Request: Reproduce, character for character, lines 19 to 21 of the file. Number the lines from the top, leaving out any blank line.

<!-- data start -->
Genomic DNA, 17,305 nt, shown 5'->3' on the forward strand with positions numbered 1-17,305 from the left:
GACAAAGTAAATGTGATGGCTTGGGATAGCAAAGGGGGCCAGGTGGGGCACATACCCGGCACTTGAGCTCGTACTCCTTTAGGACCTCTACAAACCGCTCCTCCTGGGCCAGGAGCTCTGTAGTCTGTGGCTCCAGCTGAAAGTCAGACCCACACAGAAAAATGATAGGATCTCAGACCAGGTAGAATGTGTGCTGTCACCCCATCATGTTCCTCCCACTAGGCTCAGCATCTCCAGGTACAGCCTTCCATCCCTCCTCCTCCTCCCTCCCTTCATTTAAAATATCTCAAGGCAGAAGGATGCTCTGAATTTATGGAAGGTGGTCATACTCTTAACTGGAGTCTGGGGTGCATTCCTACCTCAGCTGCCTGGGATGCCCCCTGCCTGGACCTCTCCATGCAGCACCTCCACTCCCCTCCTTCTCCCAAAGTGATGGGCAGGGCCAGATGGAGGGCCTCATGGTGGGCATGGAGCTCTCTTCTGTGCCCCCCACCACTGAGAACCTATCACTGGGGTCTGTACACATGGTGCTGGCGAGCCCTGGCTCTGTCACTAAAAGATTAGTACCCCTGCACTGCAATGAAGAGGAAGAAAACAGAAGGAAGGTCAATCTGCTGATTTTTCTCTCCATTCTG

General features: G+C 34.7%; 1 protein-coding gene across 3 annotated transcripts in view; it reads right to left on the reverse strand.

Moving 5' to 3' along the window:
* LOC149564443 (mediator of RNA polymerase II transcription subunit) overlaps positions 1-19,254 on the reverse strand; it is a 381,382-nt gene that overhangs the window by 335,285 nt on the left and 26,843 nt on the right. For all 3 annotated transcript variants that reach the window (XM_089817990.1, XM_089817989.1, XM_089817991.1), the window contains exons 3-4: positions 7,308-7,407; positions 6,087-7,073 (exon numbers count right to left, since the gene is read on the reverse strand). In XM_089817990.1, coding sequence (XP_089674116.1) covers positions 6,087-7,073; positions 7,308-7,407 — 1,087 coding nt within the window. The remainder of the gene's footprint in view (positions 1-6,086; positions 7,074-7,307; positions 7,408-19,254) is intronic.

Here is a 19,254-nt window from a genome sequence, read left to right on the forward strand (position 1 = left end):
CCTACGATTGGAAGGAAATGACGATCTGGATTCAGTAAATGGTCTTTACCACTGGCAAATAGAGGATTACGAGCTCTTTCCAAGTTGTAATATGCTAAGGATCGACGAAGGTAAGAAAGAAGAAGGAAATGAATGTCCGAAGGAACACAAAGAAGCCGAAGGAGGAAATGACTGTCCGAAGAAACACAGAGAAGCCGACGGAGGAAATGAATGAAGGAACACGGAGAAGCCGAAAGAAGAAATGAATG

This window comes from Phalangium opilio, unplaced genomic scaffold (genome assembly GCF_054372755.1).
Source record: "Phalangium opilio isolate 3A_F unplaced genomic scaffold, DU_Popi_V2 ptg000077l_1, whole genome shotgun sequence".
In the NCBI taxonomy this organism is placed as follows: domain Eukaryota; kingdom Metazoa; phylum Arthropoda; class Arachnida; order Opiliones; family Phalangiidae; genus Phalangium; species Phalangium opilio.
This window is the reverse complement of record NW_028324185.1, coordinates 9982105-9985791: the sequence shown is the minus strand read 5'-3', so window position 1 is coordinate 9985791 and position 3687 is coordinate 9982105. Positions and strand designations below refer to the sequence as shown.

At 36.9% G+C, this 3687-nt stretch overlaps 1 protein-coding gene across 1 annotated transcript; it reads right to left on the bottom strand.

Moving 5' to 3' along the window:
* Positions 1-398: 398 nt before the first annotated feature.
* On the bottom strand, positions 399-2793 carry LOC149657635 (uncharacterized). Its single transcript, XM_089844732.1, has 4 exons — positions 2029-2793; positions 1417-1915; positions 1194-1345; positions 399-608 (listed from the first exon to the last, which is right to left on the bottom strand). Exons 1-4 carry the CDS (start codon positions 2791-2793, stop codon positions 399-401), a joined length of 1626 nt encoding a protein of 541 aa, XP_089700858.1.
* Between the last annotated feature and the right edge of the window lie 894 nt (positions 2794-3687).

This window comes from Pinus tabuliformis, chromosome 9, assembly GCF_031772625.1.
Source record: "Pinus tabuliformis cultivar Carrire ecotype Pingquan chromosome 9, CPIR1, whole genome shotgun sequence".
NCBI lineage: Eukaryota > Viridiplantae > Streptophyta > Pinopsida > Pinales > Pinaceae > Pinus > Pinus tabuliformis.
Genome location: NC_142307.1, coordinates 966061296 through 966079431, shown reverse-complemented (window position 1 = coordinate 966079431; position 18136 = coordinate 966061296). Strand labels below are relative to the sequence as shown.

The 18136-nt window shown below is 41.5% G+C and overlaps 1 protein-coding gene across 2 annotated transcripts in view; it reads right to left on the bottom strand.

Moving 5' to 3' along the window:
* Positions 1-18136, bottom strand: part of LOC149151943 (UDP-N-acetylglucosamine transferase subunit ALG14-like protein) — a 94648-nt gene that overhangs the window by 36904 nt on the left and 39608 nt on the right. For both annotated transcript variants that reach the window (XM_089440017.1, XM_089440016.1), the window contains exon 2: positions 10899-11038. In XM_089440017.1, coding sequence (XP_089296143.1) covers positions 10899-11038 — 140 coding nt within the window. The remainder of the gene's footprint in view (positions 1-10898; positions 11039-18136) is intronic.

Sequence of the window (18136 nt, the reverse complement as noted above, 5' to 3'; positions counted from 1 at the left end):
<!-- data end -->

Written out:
NCBI lineage: Eukaryota > Viridiplantae > Streptophyta > Pinopsida > Pinales > Pinaceae > Pinus > Pinus tabuliformis.
Genome location: NC_142307.1, coordinates 966061296 through 966079431, shown reverse-complemented (window position 1 = coordinate 966079431; position 18136 = coordinate 966061296). Strand labels below are relative to the sequence as shown.

The 18136-nt window shown below is 41.5% G+C and overlaps 1 protein-coding gene across 2 annotated transcripts in view; it reads right to left on the bottom strand.